At today’s National Music Publishers’ Association Centennial Annual Meeting in New York, which always falls the day before the annual Songwriters Hall of Fame ceremony, NMPA CEO David Israelite said the organization’s number one goal is to get the music publishing out from under government regulation by getting rid of compulsory licensing. The only way for that to happen, he said, is if music publishers step up to the plate and help make licensing easier for services.
“We need an industry effort to get the government out of our business,” said Israelite, who later presented Pharrell Williams with the organization’s Centennial Songwriter Icon Award. The CEO said he envisioned a world where music publishers don’t have to deal with the Copyright Royalty Board, rate court judges and The Department of Justice’s consent decrees and can instead license music in a fair and open market which will help close the value gap between songwriters and recording artists.
As part of the agenda, Israelite suggested something unpopular with many of the gathered music publishers: challenging them to publicly make known their song catalogs and what percentage they own of each song.
Meanwhile, Sony/ATV Music Publishing chairman/CEO Martin Bandier called upon the industry to give songwriters their fair share and to acknowledge the importance of songwriters’ contributions.
“The fruits of our labor are not being equitably rewarded and we are not benefiting from the streaming revolution as meaningfully as we should,” Bandier said while also calling on the industry to correct another wrong.
“When I look today at the likes of Spotify, Apple Music and YouTube, I ask: where are the names of the songwriters,” said Bandier, who was presented with the organization’s Lifetime Service Award by Motown legend Smokey Robinson. “They are either not there or so hidden that you would have to be a special prosecutor, or perhaps The Washington Post – to find them. It is as if the songwriters do not exist and the only people who matter are the recording artists. However, without the songwriters coming up with the words and music in the first place, there would be nothing for the artist to record and no music to stream.”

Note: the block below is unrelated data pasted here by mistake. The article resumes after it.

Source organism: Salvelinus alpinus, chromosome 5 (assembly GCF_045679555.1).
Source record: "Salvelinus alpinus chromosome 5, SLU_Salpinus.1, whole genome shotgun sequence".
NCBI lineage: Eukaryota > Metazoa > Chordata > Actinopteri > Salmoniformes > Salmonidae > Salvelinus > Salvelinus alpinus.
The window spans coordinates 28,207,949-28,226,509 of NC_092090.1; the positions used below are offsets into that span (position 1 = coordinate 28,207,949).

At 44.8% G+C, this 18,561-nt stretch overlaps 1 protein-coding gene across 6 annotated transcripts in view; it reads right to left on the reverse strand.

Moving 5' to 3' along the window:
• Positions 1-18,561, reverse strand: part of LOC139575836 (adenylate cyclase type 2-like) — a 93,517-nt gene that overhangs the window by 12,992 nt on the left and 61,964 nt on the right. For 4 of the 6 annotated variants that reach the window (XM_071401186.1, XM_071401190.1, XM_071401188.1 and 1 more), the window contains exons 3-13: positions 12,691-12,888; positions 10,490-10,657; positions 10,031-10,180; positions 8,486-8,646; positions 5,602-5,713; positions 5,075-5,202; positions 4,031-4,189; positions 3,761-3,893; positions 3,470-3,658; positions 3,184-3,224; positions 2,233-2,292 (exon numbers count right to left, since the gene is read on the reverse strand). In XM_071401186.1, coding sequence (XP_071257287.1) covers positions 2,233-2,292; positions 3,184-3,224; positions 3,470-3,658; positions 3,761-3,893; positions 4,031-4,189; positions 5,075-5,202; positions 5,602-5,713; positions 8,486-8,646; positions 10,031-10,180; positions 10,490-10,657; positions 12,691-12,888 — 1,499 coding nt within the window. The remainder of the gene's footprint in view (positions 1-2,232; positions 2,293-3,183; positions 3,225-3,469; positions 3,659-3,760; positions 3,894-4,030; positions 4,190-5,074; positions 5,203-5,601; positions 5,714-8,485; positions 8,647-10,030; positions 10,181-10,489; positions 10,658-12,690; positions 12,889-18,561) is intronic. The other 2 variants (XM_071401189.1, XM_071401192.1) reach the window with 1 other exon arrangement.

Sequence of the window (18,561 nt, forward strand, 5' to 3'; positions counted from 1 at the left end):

Bandier did, however, acknowledge Spotify’s “Secret Genius” program, which features for example a songwriter playlist with Justin Tranter‘s most popular hits. Bandier called that an important move, but wants them and other services to go further.
Bandier called upon streaming services to show songwriter names as well as credit the artists who recorded the songs. “It’s a tiny step but a hugely symbolic one that will once again put the role of the songwriter front and center and remind everyone of the songwriter’s vital contribution to music and the industry,” he said, “And, ultimately, it will play a part in ensuring that these will become the best of times for everybody, including the songwriters and music publishers.”
Amazon VP of music Steve Boom, who gave a presentation on how its Echo device and Alexa AI will change music listening, responded to Bandier by saying that his company was working on giving songwriters credit.
Boom also reminded the NMPA that Amazon has been selling music since 1998 and pointed out that one size doesn’t fit all, which is why Amazon still sells physical music; and started its streaming service as part of Amazon Prime which was wrapped in and thus made the price not discernible.